Hilton Als… damn, White Girls was splendid and queer and pummeled me with pain and experience I can never know because of who I am. Though I am hell of well read, our daily-lived references of poets and words moved past each other almost never touching. Just like our preoccupations. Our ways of being in the world, especially the ways we are with others in the world…I have never ever been a we in the way he describes. I hated Scarlet in Gone With the Wind, and he loved her. I finally understood a little better how I feel about Michael Jackson. Things like that…well, they cracked me open a little more, the kind of gift you don’t even know to ask for, could never demand if you did know because you can feel the cost to its author. The kind of gift you are always grateful for. Even though it hurt just a little to read. At the same time, somehow, I can see why these words, many of them at least, would appeal to the readers of The New Yorker. They were the ones that pushed me further outside maybe, made me feel a bit of voyeur staring in at that cocktail party I never had the credentials to enter. Though maybe too they give me a little more appreciation for that literary streamlining of all that is ‘worthy’, swimming against the tide of my south west/west-coast poor white girl bias against anything held up to me as the place to find Culture with a capital C.
Maybe. It’s just another world, isn’t it, one among so many all scrambled up within us and outside of us. We tend to give ones like this a little more power though, I think. I resent that. But it’s nice to find something like this there though.
Just a few quotes — though the power of this book lies in nothing that can be quoted, just to warn you. That goes way beyond some insights into writers or society…
O’Connor delighted in portraying the forms of domestic terrorism. It is a Catholic tenet that Hod judges by actions, but virtually all her white woman characters judge by appearances. O’Conner greatly adired Faulkner. “Nobody wants his mule and wagon stalled on the same track the Dixie Limited is roaring down,” she remarked of Southern writers’ relationship to the Master…What she describes is far more evil: the nice lady on the bus who calls you “nigger” by offering your child a penny; or the old woman who loves to regale her grandchildren with stories about the “pickaninnies” of her antebellum youth. These are the women who wouldn’t know grace if it slapped them in the face–which it often does. And why would any black person want to belong to the world that these women and their men have created? (121)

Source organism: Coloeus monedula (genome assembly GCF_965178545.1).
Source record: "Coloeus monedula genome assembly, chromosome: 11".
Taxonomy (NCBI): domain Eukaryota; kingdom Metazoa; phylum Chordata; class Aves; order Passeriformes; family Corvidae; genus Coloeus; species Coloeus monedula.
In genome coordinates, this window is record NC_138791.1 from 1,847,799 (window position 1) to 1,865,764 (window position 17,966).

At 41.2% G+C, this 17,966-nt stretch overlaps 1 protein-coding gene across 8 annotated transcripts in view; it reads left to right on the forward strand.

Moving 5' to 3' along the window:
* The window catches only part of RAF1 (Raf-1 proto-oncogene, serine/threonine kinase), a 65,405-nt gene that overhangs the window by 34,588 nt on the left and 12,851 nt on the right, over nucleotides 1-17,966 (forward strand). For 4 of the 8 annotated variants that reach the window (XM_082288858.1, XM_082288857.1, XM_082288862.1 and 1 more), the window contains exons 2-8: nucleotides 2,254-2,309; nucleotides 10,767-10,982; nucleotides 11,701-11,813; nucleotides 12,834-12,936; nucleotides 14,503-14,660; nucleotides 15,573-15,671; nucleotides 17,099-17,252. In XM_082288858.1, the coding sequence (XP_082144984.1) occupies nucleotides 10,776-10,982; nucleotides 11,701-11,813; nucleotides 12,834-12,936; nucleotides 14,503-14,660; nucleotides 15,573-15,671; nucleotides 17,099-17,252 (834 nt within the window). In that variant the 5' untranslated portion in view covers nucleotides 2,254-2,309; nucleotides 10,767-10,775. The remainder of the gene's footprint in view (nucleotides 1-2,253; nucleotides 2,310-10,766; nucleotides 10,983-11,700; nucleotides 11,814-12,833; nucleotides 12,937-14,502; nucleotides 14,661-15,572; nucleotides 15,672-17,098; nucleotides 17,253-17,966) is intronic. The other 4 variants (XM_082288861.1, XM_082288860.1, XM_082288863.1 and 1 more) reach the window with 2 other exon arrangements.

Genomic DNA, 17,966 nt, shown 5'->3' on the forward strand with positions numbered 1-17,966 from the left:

I don’t know what I love more, the vision of evil or O’Connor’s quote about Faulkner. More on evil in the eyes of white people…
Of course, one big difference between the people documented in these pictures and me is that I am not dead, have not been lynched or scalded or burned or whipped or stones. But I have been looked at, watched, and seen the harm in people’s eyes–fear that can lead to becoming a dead nigger, like those seen here. And it’s those photographs that have made me understand, finally, what the word nigger means, and why people have used it, and the way I use it here, now: as a metaphorical lynching before the real one. Nigger is a slow death. And that’s the slow death I feel all the time now, as a coloured man.
And according to these pictures, I shouldn’t be here talking to you right now at all: I’m a little on the nigger side, meant to be seen and not heard, my tongue hanged and, with it, my mind. (135)
I loved too the piece on Malcolm X’s mother Louise Little.
The Autobiography plays out the violence of their feelings toward the coloured immigrant. Once Malcolm has identified his mother as an immigrant in his book, it is impossible not to see her at a remove. That is the true nature of difference: something stupidly defined so as to be controlled. (156)
But is it?
More on difference in thinking about Eminem, and his mother…
That Mathers should be open to a musical culture not his own is interesting. For some artists–white as well as black–there is the sense that delving into “otherness” allows them to articulate their own feelings of difference more readily. (173)
The other within the other within the other…so much difference we shall never come to the bottom of it, never control it. Should not want to. Yet seems like this desire to contain and control, and the violence that arises from it, is one of the dynamics that is best at breaking us. Too often it kills us dead.
One last note, a smile and a surprise that Baudelaire should have succeeded in liberating someone…André Leon Talley, editor-at-large for Vogue.
Talley’s immersion in French gave him a model to identity with: Baudelaire, on who work he wrote his master’s thesis, at Brown University in the early seventies. And it was while he was at Brown, liberated by the Baudelairean image of the flâneur, that Talley began to exercise fully his penchant for extravagant personal dress. (197)
I really don’t like Baudelaire, and kind of hate this canon of white men flâneuring about the city because they can, but I am trying to be less judgmental because all of us need different things, and this is helping.
It ends with a sprawling, heartbreaking exploration of the world of Richard Pryor that kept me from sleeping. I have another small note, to find and read Henry Duman’s ‘Ark of Bones’, poet murdered in Harlem’s train station.
This of course, does not even touch what this book meant to me as I read it, but I don’t really know how to do that. Except that it highlights to me again that some cannot choose whether or not people stare with hate and fear at their difference. But us straight white girls? We can often choose. How important, then, that we join our own differences with those of others and face down the hatred together, come what may.
[Als, Hilton (2013) White Girls. San Francisco: McSweeney’s.]